If you are a carnivore and a locavore - meat-eater who prefers to consume locally processed food whenever possible - you will want to make sure Turasky Meats tops your list of favorite shopping venues. The independently owned retailer and wholesaler specializes in providing local restaurants, grocers and individuals with the highest quality meat products available.
The retail arm of the wholesale business Y-T Packing, Turasky Meats is located at 1129 Taintor Road, across from the Illinois State fairgrounds.
Founded in 1949 by Joe Turasky Sr., the company began as a slaughterhouse that supplied local neighborhood grocery stores with meats. As the industry changed through the years, the Turaskys adapted to remain competitive.
Under the leadership of Joe Turasky Jr., the company shut down its slaughtering operations in 2004 to focus on and expand its ready-to-eat products division.
Two of its newest best-sellers, Italian beef and barbecue pork, are available not only at Turasky Meats, but also at local grocery stores such as County Market. SYSCO Food Service recently began distributing the products as well.
Graduation time, Thanksgiving and Christmas comprise the busiest times of year for the Italian beef, barbecue and top-of-the-line prime rib sales. Customers need to place their orders in advance to make sure they get an order made to their specifications.
Another relatively new popular item, one created by Joe's son, Brad, is the pork chop on a stick. This 1-inch-thick cut leaves the rib bone in, hence the stick.
Joe promises that cooked for 20 to 30 minutes on a low-heat grill, this pork chop will delight the palate and sate the appetite.
Other "winners" include bacon-wrapped pork filets and dry-roasted hams.
Devoted to developing new products and expanding its market throughout Illinois and beyond, Brad is the third generation of Turaskys to oversee day-to-day operations.
His father handed him the reins a few years ago. However, Joe still spends a lot of his time on Taintor Road.
"I used to be the first to arrive and the last one to leave," Joe says.
"Now I'm the last to arrive and the first to leave."
Still, he stays busy answering the phones and assisting customers and makes himself available for consultation should Brad need it.
While Brad zips in and out of the office and longtime sales manager Tom Reilly talks with clients, Joe relaxes at his desk and chats about the company.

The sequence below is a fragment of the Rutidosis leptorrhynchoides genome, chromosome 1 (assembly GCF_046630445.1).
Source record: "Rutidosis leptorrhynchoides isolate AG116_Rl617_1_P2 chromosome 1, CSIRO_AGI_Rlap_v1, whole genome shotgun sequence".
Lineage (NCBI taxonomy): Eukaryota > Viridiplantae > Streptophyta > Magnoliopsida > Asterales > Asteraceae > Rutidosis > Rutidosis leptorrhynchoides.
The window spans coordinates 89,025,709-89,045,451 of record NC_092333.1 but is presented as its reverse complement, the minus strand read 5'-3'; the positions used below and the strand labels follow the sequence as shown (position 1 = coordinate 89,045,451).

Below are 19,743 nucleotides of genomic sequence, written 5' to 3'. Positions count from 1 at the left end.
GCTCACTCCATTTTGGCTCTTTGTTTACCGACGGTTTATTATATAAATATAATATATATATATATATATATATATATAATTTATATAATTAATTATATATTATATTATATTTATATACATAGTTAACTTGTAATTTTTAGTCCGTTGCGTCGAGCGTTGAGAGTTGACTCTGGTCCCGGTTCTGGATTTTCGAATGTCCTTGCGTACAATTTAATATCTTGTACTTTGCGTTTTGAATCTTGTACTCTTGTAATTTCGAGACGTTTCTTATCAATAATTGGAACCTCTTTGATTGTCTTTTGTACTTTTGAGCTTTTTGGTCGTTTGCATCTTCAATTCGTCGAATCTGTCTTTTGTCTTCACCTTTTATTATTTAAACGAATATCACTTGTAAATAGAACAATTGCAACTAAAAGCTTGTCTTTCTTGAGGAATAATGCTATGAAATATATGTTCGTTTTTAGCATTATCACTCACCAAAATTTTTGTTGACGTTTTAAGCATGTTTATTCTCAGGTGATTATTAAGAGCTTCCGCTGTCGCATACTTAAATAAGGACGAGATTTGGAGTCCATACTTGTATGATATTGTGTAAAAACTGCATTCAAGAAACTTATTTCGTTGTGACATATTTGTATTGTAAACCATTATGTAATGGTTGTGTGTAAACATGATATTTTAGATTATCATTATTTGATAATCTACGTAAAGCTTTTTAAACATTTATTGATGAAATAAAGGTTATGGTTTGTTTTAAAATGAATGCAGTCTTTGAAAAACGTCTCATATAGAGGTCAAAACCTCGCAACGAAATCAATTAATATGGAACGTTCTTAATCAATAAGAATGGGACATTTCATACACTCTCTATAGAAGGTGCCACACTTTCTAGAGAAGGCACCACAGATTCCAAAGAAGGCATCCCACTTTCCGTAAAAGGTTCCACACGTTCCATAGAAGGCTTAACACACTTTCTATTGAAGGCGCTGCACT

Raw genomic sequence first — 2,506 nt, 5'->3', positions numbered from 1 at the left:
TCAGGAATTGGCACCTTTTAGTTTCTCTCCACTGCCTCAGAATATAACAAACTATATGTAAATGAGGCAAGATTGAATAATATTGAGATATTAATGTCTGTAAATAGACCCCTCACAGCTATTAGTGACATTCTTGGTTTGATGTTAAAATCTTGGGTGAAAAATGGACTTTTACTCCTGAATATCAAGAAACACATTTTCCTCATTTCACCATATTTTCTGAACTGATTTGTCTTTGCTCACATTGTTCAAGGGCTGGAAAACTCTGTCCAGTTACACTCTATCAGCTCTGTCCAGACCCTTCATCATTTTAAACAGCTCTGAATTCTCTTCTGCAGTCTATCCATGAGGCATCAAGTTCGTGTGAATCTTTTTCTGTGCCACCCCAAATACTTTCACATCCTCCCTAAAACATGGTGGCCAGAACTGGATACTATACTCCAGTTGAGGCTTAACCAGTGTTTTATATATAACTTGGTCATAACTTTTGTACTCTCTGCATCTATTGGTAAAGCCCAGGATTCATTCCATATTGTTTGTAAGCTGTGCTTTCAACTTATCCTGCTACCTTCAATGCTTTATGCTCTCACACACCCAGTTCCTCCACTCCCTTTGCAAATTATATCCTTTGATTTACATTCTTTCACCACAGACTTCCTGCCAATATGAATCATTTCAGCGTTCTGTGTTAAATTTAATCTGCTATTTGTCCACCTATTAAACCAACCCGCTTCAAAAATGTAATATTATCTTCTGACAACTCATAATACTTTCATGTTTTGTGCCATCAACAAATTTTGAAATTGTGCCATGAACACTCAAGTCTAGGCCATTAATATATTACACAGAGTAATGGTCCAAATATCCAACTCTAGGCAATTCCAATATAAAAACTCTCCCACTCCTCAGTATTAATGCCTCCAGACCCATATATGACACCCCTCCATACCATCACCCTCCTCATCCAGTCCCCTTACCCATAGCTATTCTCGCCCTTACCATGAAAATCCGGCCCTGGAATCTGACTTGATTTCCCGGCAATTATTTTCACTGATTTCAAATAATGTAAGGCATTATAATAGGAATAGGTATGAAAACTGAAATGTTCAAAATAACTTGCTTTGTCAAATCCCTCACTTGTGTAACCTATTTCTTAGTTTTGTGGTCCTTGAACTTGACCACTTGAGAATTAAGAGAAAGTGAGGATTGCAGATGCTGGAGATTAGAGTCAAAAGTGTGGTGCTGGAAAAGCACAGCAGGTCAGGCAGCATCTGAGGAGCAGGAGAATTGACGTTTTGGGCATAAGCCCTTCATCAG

"Our specialty," Joe says, "is working with the customers to give them exactly what they want. The big guys don't do that. For example, we sell a lot of custom-made sausage to locally owned pizzerias that want their own unique sausage flavor. So we work with the clients to make a sausage to their exact specifications. Your big meatpackers don't do that."
Turasky also provides locally owned restaurants with custom-cut Black Angus steaks of the highest available grade, usually prime.
Its biggest steak account, Saputo's Twin Corners, known for its great steaks, has been buying from Turasky for years.
"We cut steaks and grind sausage daily so our clients always have the freshest products possible," Joe says.
Another popular service the company provides for Springfield-area community members is the processing of deer.
During deer season, which runs from October to January, Y-T Packing will process about 1,500 orders. Consequently, Joe waits until February to make his annual trek to Florida. While many hunters have their prey processed for personal consumption, others donate their deer to the Food for Hunger program.
The Department of Natural Resources pays Y-T Packing $50 to process each animal, and the company absorbs any costs not covered by the stipend. The deer meat can be made into 10 different items, ranging from sausage and meat sticks to barbecue and bratwurst.
Years ago, Tony Turasky partnered with Joe and added a catering service to the business. But when Tony died in 1999, his children moved the catering company to a new location, and Turasky Meats and Turasky Catering became separate enterprises.
However, many people unaware of the change still call Joe's number for catering services.
He doesn't try to sell them any meat, though. He just politely informs them of their mistake, gives them the correct number and sends them on their way.
What they might not realize is the opportunity they just missed to get a few great steaks to cook on the grill.
Story published Friday, September 4, 2009 ( Volume 4, Number 5 )